I have been trying to figure out what I want to write about my brother, Will, and his passing away for a long time. There’s so much I want to say that I could probably write a book. I've started writing a hundred different times—but it’s a process—I know it will be a process for many more years to come. But as I was in my process writing the other day, it finally occurred to me where I wanted to start: sharing some of Will’s own words—words that have found sweet meaning in my life because of who he was and the way he lived the final years of life, even in the midst of a tough battle.
The morning of his death was Father’s Day and I was preparing a big breakfast for Marshall when I got the call I’d hoped to never get. I stepped out on the back deck as I said hello to my sister, and even as I write, my stomach churns with the same emotion I felt as she uttered the words, “I think Will is dead.” Words that shattered our worlds.
Will had battled a heroin addiction for the last several years of his life. He had times of recovery and then would slip back into using. But the year proceeding his death marked a pivotal change in him—he had a real desire to get well and he sought help from his family to work towards that goal. This is where I could write a book with all of the many intricate details of the journey. It was hard. It was imperfect. But he took big, high steps to fight it and that is everything.
I truly thought we would not lose Will to his addiction—we'd been the lucky family for so long—but on the morning of June 21st, during a period of sweet recovery, Will relapsed and died of an accidental drug overdose on the streets of Philadelphia—his favorite city on earth to be.
We found these words he’d written in a journal not long before he died—his words refocusing on the new path of recovery he was working so hard to tread:
“Where I’m coming from is not where I’m going. Remember each high step through this thick field is everything and not to be taken for granted or taken lightly. Step tall. Step with intention. Step confidently. Step with meaning and purpose. Step in the direction that you know and feel is taking you to where your best self is waiting for you. Just keep your steady step marching with high and strong strides. And don’t forget the hard times but learn something from them.”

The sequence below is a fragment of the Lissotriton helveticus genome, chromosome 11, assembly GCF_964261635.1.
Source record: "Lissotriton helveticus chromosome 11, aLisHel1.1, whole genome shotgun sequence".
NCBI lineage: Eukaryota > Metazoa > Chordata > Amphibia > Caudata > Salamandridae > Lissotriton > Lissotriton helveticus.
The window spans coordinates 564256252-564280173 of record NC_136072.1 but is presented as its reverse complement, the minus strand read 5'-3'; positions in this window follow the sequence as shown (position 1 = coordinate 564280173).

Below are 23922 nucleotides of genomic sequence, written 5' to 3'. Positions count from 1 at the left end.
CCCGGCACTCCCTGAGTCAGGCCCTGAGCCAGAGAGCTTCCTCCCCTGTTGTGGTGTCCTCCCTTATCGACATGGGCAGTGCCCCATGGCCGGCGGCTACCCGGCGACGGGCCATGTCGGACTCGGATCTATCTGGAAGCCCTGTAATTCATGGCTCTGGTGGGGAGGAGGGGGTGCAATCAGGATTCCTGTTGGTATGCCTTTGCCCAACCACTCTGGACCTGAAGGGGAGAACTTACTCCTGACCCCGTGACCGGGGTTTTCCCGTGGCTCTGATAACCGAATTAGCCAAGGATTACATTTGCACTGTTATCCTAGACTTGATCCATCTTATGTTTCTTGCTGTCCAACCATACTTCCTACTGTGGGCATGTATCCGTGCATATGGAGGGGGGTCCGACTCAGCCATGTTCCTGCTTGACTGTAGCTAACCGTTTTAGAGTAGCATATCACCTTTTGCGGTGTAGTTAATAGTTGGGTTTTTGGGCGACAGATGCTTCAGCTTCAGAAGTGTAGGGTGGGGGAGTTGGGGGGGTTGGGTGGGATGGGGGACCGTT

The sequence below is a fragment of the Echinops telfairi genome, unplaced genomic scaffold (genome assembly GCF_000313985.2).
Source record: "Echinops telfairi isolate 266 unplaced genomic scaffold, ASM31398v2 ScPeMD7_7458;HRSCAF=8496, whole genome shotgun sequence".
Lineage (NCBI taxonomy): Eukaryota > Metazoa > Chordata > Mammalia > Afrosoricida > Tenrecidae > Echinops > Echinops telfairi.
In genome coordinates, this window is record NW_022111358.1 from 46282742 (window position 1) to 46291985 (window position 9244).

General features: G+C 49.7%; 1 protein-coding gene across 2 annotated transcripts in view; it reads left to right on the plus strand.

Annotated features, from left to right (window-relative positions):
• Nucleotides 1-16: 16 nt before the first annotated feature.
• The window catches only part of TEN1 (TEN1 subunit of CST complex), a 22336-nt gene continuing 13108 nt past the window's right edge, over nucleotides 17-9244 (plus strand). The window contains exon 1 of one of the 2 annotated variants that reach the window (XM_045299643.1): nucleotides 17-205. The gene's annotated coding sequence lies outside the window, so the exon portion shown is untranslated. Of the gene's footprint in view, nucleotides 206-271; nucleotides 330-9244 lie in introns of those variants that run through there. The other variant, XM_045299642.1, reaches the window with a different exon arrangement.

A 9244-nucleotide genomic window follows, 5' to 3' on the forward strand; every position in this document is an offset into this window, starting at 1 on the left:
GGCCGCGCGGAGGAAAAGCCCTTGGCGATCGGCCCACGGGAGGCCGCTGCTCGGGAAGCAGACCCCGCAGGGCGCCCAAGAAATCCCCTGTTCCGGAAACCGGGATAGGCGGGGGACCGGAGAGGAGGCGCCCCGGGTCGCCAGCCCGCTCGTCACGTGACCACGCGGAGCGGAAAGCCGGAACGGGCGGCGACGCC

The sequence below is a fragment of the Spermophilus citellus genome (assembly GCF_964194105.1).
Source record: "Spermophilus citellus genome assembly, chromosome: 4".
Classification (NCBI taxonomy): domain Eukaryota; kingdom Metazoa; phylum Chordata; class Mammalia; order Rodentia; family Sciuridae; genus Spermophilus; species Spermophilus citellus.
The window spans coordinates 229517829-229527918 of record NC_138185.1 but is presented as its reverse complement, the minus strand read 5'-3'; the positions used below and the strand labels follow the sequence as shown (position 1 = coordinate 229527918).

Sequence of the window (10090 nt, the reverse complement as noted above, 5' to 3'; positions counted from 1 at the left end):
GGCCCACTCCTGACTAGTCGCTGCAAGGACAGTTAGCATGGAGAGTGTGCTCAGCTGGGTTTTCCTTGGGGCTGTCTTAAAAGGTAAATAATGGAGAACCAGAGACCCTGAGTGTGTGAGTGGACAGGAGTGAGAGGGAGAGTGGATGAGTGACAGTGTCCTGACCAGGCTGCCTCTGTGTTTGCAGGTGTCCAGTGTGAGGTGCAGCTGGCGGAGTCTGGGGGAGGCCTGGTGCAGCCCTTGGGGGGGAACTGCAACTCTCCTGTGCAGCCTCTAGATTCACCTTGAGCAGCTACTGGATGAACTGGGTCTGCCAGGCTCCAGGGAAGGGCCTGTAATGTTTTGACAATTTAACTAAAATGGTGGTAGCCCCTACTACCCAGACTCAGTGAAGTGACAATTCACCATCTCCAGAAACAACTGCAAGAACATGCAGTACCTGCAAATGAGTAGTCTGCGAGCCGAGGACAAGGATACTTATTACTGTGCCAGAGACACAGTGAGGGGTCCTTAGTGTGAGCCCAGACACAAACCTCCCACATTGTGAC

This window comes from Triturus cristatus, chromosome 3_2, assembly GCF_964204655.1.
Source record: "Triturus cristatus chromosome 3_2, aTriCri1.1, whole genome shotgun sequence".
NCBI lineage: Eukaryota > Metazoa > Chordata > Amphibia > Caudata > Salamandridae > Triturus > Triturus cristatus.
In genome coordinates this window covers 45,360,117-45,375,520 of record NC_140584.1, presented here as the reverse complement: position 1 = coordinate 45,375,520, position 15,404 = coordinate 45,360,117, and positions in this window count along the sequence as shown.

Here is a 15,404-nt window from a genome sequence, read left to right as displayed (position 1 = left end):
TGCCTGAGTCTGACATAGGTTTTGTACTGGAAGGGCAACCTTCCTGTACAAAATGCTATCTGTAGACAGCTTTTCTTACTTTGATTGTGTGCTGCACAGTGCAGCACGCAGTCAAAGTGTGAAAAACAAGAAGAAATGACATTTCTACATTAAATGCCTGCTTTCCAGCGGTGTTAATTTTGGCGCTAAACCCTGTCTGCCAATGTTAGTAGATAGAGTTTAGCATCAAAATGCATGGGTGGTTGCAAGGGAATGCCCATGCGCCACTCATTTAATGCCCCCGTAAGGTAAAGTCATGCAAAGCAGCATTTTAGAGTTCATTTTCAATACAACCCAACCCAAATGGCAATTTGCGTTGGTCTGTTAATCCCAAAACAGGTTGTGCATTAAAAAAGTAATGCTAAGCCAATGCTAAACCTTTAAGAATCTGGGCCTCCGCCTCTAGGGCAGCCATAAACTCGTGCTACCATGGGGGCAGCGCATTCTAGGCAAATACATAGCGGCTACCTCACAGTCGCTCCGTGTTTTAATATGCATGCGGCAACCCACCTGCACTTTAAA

Drug addiction is a brutal disease—the false hopes and shame that heroin binds its users with is extreme—but the battle is not without hope and Will was not without hope. He had a desire to share his story, knowing that recovering addicts helping struggling addicts is one of the most powerful tools there is within the fight. I don’t know why his story had end the way it did, but I do know it’s not without purpose. And I know he’d want to encourage others to step tall through the thick fields covering the road to recovery until it becomes the easy path to walk through—and he’d say to do it with someone trustworthy by your side.
Will allowed me to walk closely beside him through the heights and depths of his reach for recovery in the last few years of his life. Little did he know just how much it would challenge and change my life in ways I could have never expected for the good. I have much to say about that another time, but for now, there’s one thing that reigned true and has found deeper meaning in my life as I watched Will step high over and over. It’s something that reigns true for anyone battling any type of addiction (and if there’s anything I’ve learned, it’s that I’m an addict in thousands of different ways).
This truth makes my heart beat strong with pounding passion—wanting everyone, including myself, to believe the paramountcy of these words: No matter where you’ve been or where you are now—YOU have been created by a God who loves you as a being with immense value, with great dignity and absolute worth. Nothing can change this truth—not even an addiction—and certainly not failure and shame! It’s my prayer that as I venture to tell some of Will’s story and some of my story, that this truth may settle deep into those who need to hear it. And that together, we can learn from the hard times, holding fast to truth as it trods down the wiry grass into a cleared path of life-giving steps.